The advantage of message passing over shared state is avoiding problems like deadlocks (circular dependencies that can result from acquiring multiple locks), but a message passing model can still express accidental nondeterminism due to message timing and order.

Shared-memory system threads vs message passing user or hybrid threads

System threads can utilize both hardware parallelism and shared memory (and have been seen as the go-to approach for concurrency due to it), but this flexibility has significant trade-offs that make message passing without system threads more optimal for use cases that don't take advantage of the flexibility, such as servers that mostly wait for input and output.

Hybrid threading allows taking advantage of hardware parallelism while offering better scaling for i/o-bound use cases, and message passing allows even programs hosted on a single system thread to avoid blocking by communicating with an underlying thread pool dedicated to waiting for i/o (notably, that is the approach that allows JavaScript to be used for concurrency).

Asynchronous vs synchronous (non-blocking, concurrent vs blocking, sequential)

Asynchrony means "not happening at the same time", and asynchronous message passing is a communication model that does not require the sending and receiving to be synchronized, meaning that the sender isn't blocked until the receiver is ready.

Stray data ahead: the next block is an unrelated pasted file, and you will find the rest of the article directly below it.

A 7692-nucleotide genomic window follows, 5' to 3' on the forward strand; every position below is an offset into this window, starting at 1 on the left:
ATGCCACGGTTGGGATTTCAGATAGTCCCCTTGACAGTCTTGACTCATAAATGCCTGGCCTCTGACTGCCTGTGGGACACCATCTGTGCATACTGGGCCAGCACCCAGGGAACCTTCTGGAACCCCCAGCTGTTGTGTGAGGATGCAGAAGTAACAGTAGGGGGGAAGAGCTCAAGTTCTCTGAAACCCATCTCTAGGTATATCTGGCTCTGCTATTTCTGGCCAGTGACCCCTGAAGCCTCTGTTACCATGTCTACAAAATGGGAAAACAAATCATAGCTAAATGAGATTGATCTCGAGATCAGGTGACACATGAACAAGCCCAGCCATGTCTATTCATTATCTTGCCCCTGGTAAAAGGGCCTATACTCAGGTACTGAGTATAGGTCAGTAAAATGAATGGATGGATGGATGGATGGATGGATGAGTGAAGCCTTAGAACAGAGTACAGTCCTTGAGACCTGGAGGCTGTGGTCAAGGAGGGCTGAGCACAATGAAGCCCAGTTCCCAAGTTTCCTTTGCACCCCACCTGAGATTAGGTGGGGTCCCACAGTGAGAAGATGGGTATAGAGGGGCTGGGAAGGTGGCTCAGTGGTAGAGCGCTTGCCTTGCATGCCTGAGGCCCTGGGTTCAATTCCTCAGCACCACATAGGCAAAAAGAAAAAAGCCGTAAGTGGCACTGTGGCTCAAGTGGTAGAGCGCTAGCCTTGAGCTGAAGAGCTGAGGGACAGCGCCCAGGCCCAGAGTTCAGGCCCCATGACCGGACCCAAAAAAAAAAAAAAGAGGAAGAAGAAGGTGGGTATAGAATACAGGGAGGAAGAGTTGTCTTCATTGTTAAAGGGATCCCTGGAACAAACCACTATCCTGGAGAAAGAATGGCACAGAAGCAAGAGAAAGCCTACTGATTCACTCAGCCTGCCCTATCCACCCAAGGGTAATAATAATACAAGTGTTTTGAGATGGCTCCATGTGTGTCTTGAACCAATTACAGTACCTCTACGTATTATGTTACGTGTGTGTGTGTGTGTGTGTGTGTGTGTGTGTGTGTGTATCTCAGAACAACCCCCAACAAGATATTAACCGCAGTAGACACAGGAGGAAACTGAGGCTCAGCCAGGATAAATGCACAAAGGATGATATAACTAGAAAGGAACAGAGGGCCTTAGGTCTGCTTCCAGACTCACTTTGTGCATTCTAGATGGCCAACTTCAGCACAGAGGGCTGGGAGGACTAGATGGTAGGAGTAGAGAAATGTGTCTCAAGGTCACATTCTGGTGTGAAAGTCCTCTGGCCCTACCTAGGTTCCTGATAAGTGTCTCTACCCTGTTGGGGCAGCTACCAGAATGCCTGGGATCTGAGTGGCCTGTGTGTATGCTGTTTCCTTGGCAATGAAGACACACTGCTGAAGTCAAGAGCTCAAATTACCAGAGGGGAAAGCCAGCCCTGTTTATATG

A sequential model like the blocking thread can be extended to support concurrency by overloading synchronous calls with asynchronous semantics, meaning that the call site does not create a dependency on the results of the asynchronous computation; instead, a runtime scheduler passes the results to a handler at a later time or asynchronously. A synchronous call with added asynchronous semantics is called an asynchronous call.

Languages that support first-class functions can model asynchronous messaging with continuation passing style by passing a result handler function (continuation) to the asynchronous call.

System threads vs events

Events are messages used with a runtime scheduler called an event loop that dispatches messages from a message queue (message bus) to event handlers.

Event-based or event-driven models are typically used to implement concurrency while avoiding the expensive blocking of system threads (expensive due to the overhead of stack-based memory allocation), expensive system thread context switches and the complexity of managing locks with shared memory (the conventional communication model for system threads). A low-level counterpart of event handlers are hardware interrupt handlers.

Communicating sequential processes (CSP)

CSP is a high-level concurrency model (introduced in 1978 by Tony Hoare) that combines the sequential thread (threaded state) abstraction with synchronous message passing communication. The message passing primitive is a blocking queue that blocks both on send and receive, meaning that the concurrent computations perform a rendezvous.

Actor model

The actor model is a similarly high-level abstraction as CSP but differs in that it uses asynchronous message passing communication (mailboxes), where each actor can have a named identity, zero to more mailboxes, and can send messages to their own mailboxes.



  • Encyclopedia of Parallel Computing by David Padua (Ed.) 2011